Anguish, Absurdity, Death (Tate Modern, strictly by ticket only, sold out).
Monday evenings, Tate Modern, Level 7 East Room, 18.45 – 20.15 Followed by drinks in Members’ Room, Level 6, 20.15-20.50.
Week 1. Monday June 11th. Level 5 ‘Setting the Scene’, Turbine Hall ‘For the Love of God’
Week 2. Monday June 18th. Level 3 Damien Hirst, rooms 1-10
Week 3. Monday 25th June. Level 3 West, ‘Poetry and Dream’
Week 5. Monday 9th July. Edvard Munch
Notes from Session One
Aims of the course:
- To think about and discuss some key themes in existentialism
- To view works in Tate Modern (especially by Damien Hirst and Edvard Munch) from an existentialist perspective
What is Existentialism?
A philosophical and literary movement that emerged from Paris in the 1940s and is particularly associated with Jean-Paul Sartre and Simone de Beauvoir. The term 'existentialist' was probably first used by Gabriel Marcel of Sartre in 1943 (Sartre then rejected the term, but later accepted it). Sartre was very influenced by Martin Heidegger and by Soren Kierkegaard and to some extent Friedrich Nietzsche, all of whom have subsequently been declared existentialists retrospectively (at least in some aspects of their works). Other prominent existentialist thinkers who were contemporaries of Sartre include Albert Camus and Maurice Merleau-Ponty.
What do existentialists have in common? Not necessarily very much (you might want to see it as a 'family resemblance term' - digression: a brief summary of what Wittgenstein meant by 'family resemblance term').
Here's what Sartre said, though, in a famous public lecture 'Existentialism is a Humanism' (mysteriously translated as 'Existentialism and Humanism') given in October 1945: what existentialists have in common is that they believe that for human beings 'existence precedes essence'. (For an explanation of this and more discussion of this lecture/book download this short article Existentialism). Sartre was an atheist and didn't believe that God had created human beings (we are 'abandoned') - so, unlike with a penknife (his example) - there is no pre-existing essence of what it is to be a human being. We find oursleves 'thrown' into existence, and only then define what it is to be human (he rejected the idea that there is such a thing as 'human nature' that shapes how we have to be, or that biology defines humanity). We are free - far freer than most of us realise, according to Sartre. We choose even our own emotions. The brute facts of the world (where and when we were born, who our parents are, etc. he describes as 'facticity', but we transcend this through our thought). The anguish of existence is that we have to create values for ourselves, choose them, rather than discover what they are. Add to this his belief that a human being is simply the sum of what he or she actually does, not what he or she might have done, and we see that there are no 'mute inglorious Miltons' in his world. We have to commit to doing something - inaction is still something we are responsible for. But this anguish is intensified, according to Sartre, by his belief that 'In fashioning myself, I fashion man' (i.e. humanity). In choosing for myself I create an image of what a human being should be like. If I choose not to choose (which for him is still definitely a choice) and accept a life 'off the peg' as it were, that is a form of Bad Faith (self-deception that involves a denial of my own freedom). We can't seek help outside of ourselves because any help we get about how we should live still needs to be interpreted and chosen or rejected: 'we are alone without excuses'.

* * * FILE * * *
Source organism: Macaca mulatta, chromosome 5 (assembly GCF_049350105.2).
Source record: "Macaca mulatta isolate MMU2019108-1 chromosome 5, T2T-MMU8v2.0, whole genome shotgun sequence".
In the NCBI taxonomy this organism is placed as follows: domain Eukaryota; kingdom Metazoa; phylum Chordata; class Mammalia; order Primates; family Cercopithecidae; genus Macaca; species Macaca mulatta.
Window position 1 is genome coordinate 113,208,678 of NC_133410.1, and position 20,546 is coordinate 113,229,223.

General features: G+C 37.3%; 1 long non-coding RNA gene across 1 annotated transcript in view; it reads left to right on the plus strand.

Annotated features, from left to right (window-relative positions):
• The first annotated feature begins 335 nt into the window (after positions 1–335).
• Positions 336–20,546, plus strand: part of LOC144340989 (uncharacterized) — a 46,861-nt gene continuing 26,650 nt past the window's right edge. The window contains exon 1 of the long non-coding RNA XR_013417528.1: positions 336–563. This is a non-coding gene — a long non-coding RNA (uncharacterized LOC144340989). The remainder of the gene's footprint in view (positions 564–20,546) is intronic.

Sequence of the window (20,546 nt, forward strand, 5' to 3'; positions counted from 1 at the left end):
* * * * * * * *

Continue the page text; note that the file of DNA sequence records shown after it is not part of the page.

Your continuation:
For a general introduction to Existentialism listen to this short interview with Mary Warnock, who is no longer particularly sympathetic to the Sartrean philosophy: Mary Warnock on Existentialism
For a discussion of Sartre's concept of Bad Faith, listen to Sebastian Gardner on Sartre on Bad Faith. Gardner discusses the theme as it emerges in Sartre's book Being and Nothingness, which has been described as the bible of existentialism (it is, unfortunately, though, a difficult read, with occasional lucid novel-like passages among pages of jargon-laden prose - if you plan to read it, you will probably want to read it alongside a commentary, such as the one Sebastian Gardner has written, or Joseph Catalano's).
There is a useful overview of Existentialism here (Stanford Encyclopedia of Philosophy - a generally reliable source).
For those interested in learning about Jean-Paul Sartre the man, the documentary 'Roads to Freedom' (49 minutes) below is one place to start:
In the Gallery
In the gallery we first visited 'Setting the Scene' (Level 5) and looked at 3 works: Liliana Porter's 'Forced Labour ll', Deimantas Narkevicius' 'Never Backwards', and Dexter Dalwood's 'Situationist Apartment, May 1968'
We then visited Damien Hirst's 'For the Love of God' see video below. This was a prelude to next week's discussion of the theme 'My Death' in relation to the Damien Hirst exhibition.
'Every art work that has ever interested me is about death' Damien Hirst (from the video below)